The Public Cost of Fast Food Wages | KCET
The Public Cost of Fast Food Wages
A person needs to make a certain amount of money to live. Let's call this (x). The person has a job, which pays them a certain amount of money (y). As long as (y) is greater than (x), life is fine and things are good. But, if (x) is less than (y), then we have some issues. Namely, the person needs to supplement their income with something else (z).
So, who pays for (z)? It's no surprise, but you do.
The big takeaway message from this new report from UC Berkeley entitled The High Public Cost of Low Wages is just how much you pay. The report examines how much is spent with public funds on the state level to account for the difference. (There have been previous studies looking at the federal cost, but this is the first to look specifically at the state level.) And the numbers tell a costly tale.
Between the years 2009 and 2011, states spent $25 billion a year on public assistance programs like Medicaid and SNAP. Predictably, California has been the biggest spender by far, with $7.328 billion dollars going towards public assistance during that time. Of that, half of it was spent on "working families" -- households with at least one person with a job, but one that isn't enough to sustain the family.
Where this fits into the Fight for $15 is that fast food industry has the highest percentage of workers who require public assistance to supplement their income, with over 52% of them collecting additional state funds. In essence, this means we're all footing the bill for fast food organizations to continue paying nearly nothing to their employees.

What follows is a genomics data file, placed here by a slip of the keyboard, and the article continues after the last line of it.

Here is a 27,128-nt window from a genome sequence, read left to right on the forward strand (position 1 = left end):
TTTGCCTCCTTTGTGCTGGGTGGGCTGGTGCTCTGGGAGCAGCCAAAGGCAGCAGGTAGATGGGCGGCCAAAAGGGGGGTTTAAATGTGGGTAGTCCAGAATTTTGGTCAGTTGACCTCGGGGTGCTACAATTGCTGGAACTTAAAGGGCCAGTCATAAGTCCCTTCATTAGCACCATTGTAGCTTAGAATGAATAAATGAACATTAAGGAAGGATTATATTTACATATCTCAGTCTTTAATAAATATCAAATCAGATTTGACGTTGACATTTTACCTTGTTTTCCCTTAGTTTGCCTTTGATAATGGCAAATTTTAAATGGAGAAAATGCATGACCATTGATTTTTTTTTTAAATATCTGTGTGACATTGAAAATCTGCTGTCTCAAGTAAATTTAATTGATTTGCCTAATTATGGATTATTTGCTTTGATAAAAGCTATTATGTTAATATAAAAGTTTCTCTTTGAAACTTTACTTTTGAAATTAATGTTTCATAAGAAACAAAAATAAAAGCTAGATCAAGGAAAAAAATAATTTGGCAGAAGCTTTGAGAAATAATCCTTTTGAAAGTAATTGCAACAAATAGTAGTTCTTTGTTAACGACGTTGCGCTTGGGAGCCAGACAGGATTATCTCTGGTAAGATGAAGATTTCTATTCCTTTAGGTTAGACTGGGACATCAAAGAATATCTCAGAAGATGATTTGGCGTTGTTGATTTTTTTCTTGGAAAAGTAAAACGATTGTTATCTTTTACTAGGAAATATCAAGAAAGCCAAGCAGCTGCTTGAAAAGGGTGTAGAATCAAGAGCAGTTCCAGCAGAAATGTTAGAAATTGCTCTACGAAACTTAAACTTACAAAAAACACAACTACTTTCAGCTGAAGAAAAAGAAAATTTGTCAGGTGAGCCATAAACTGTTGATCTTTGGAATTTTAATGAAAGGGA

I spoke with Ken Jacobs, one of the UC Berkeley researchers who conducted the study, about the findings.
Are these findings particularly surprising?
Ken Jacobs: I think what has continued to surprise us is just the high share of workers on public assistance in certain occupations. We have looked previously at fast food workers, and saw that 50% to 52% of workers and their families are on public assistance. Also close to 50% for childcare workers and home-care workers. And 25% of part-time college faculty, adjunct faculty, people with a Masters or PhDs. These were jobs that at one point were almost entirely full-time workers with good pay, but have been turned over the years into more and more adjuncts doing the teachings, looking to piece together jobs at multiple colleges with lower pay, to the point where a quarter of them are utilizing public assistance to meet basic needs.
Has this been a drastic change over time?
Jacobs: One of the things we have not done, and what we need to, is to see how this has changed over time. But what we do know is that real wages have been declining, especially at the bottom, over the past 25 years, especially over the last decade. Between 2003 and 2013, real wages -- that is, inflation adjusted -- have fallen for the bottom 70% of the population. But the biggest decline was for the bottom third and bottom 10%, which is where you find the most people receiving some form of public assistance. We've also seen a decline in job-based coverage by about 10% during that same period. The combination means that more families need to rely on public assistance to make ends meet.
So, just what is the solution?
Jacobs: The evidence is very strong that when you raise wages, the need for public assistance goes down. When you raise the wages, the need for public assistance is reduced, which is savings to the state and federal governments, who can then target their funds more effectively.
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